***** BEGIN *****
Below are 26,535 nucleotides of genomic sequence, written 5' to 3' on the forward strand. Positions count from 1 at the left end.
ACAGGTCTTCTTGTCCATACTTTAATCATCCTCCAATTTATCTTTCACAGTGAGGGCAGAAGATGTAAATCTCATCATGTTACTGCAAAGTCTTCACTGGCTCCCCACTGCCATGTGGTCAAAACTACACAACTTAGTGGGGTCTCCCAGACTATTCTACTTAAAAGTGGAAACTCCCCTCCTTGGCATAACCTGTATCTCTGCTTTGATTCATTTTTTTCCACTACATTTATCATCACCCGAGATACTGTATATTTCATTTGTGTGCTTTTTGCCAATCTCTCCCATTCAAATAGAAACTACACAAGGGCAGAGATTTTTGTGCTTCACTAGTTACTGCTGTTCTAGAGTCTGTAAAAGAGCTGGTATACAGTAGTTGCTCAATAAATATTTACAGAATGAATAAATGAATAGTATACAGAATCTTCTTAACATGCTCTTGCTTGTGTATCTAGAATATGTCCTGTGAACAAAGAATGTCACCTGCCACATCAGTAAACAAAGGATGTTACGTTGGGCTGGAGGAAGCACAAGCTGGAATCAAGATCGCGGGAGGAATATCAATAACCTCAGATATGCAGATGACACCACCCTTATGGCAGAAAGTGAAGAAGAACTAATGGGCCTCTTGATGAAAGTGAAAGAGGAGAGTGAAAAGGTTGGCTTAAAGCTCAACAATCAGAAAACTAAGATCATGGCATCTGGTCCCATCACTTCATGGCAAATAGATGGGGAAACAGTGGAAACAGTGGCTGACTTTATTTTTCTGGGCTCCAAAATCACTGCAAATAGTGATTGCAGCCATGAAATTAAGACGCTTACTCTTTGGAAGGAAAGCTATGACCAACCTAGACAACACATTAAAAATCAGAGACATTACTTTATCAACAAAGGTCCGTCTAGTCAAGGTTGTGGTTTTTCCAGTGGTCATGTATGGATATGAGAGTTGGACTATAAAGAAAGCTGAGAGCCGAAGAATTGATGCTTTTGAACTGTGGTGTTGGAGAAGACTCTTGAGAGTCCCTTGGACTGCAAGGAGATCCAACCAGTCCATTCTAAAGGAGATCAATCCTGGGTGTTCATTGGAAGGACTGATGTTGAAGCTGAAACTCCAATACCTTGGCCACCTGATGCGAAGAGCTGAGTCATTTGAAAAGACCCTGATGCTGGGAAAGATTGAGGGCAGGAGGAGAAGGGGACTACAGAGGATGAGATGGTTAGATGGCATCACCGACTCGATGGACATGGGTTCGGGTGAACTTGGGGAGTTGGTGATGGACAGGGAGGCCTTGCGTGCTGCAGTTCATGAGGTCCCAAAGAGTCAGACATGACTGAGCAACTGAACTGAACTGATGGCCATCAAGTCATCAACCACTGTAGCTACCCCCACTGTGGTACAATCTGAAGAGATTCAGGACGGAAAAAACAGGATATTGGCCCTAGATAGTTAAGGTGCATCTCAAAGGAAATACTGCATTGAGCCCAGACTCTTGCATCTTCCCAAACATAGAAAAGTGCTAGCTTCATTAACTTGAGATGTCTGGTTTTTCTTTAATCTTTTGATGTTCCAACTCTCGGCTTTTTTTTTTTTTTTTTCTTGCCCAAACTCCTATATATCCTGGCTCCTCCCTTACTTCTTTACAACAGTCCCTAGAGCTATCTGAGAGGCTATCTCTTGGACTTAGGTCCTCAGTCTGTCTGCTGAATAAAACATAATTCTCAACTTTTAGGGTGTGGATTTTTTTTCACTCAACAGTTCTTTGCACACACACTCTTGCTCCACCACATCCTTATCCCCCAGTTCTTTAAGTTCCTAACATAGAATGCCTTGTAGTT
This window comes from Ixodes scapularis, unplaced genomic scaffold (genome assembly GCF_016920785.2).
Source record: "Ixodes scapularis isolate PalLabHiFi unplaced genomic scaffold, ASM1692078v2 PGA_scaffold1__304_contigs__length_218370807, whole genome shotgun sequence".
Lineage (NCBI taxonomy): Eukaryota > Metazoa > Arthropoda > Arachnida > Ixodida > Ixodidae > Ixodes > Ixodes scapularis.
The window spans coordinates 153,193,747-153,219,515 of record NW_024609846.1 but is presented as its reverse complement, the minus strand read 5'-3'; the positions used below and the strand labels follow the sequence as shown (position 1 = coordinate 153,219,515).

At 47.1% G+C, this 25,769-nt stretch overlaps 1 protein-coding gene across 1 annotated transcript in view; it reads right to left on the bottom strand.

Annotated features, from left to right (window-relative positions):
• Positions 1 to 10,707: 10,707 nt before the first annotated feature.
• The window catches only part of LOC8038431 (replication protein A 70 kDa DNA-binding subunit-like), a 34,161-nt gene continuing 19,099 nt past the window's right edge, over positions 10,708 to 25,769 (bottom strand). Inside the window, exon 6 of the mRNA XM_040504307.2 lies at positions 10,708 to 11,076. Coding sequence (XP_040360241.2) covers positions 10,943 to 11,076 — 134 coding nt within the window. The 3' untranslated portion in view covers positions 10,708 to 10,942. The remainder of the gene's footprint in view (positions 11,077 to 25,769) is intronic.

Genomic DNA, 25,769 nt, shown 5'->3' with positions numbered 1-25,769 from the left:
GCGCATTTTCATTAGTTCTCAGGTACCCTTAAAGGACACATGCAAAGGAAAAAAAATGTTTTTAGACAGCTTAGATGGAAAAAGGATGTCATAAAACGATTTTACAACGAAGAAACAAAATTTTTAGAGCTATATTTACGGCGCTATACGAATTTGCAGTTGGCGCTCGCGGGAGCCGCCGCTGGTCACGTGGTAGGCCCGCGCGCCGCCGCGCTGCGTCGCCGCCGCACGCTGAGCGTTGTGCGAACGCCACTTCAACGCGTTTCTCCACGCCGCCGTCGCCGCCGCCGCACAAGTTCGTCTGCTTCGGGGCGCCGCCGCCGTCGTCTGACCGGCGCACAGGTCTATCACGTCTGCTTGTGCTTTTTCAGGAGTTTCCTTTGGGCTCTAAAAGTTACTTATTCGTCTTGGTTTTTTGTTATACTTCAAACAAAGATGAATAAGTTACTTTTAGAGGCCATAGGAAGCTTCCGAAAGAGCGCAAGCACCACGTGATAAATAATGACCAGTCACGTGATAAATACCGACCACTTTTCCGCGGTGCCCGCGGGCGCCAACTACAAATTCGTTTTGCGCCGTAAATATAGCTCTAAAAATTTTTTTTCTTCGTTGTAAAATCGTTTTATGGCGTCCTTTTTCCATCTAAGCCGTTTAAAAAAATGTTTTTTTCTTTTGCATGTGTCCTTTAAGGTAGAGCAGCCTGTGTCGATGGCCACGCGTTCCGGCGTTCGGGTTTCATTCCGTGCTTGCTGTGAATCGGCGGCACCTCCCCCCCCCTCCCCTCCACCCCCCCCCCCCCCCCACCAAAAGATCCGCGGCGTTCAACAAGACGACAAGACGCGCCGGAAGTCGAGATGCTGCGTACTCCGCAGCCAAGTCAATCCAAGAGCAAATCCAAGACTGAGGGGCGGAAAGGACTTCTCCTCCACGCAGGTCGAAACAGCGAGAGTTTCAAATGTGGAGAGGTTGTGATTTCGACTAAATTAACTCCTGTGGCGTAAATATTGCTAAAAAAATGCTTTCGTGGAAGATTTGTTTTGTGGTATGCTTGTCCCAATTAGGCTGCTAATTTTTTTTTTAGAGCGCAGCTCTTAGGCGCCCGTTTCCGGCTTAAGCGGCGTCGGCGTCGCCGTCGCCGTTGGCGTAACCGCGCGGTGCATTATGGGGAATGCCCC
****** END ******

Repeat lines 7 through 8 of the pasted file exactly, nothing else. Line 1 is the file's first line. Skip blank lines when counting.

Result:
At 47.1% G+C, this 25,769-nt stretch overlaps 1 protein-coding gene across 1 annotated transcript in view; it reads right to left on the bottom strand.

Annotated features, from left to right (window-relative positions):